I caught up with S. this week, meetings I always love. Although he has never been formally involved with Jewish projects on campus, our conversations always go to great places that keep me thinking after we leave each other.
This week, we played lots of catch-up and seemingly, the conversation was finished. But then S. decided he wanted my opinion on something. Doing a friend a requested favor, S. had decided to ride his friend’s bike from a far away location back home. A seemingly simple task got complicated with road construction, a 4am departure time, and a bit of alcohol – and the bike, with S. on it, crashed. The bike was in the shop and S. wanted my opinion – should he have to pay the cost? Or should the friend have to pay, as S. had been doing him a favor?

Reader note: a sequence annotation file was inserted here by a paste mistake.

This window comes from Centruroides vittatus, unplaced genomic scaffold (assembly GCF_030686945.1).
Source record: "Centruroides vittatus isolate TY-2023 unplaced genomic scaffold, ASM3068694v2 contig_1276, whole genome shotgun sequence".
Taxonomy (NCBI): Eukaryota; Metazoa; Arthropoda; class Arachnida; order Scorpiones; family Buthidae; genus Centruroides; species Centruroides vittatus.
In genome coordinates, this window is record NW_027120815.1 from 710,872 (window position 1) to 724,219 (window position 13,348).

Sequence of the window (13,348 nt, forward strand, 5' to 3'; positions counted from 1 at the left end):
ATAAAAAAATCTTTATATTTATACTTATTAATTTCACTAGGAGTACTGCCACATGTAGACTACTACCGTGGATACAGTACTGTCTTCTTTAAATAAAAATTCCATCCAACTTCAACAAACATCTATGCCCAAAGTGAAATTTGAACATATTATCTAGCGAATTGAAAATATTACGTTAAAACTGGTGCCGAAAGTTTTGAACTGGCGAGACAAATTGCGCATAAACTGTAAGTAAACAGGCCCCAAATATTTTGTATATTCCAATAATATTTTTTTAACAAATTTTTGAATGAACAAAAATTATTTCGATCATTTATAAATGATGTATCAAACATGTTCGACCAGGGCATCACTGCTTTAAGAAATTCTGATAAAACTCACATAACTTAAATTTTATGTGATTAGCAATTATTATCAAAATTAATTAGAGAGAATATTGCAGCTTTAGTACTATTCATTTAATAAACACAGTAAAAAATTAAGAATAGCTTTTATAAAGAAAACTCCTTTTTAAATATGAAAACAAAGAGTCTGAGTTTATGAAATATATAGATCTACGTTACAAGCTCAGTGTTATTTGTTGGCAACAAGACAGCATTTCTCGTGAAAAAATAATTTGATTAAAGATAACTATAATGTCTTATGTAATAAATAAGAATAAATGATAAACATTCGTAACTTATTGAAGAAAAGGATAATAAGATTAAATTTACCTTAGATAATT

“You know Adena, the Talmudic understanding of this issue would dictate that because I was doing someone a favor…” – S.
S. had sent my heart a flutter.
There could have been many layers and questions connected to our conversation, tied to choices and favors and responsibility. But above all, I walked away impressed by S. and asking myself what makes a GW student – one who on the surface, may appear a tad bit disconnected from his Jewish identity – cite a Jewish text (and have a sense of a world beyond his immediate own) when grappling with a drunken bike ride, gone wrong.
Where can you make connections between your day-to-day GW life and the rich gift of Jewish texts? What values play a role in shaping your daily choices?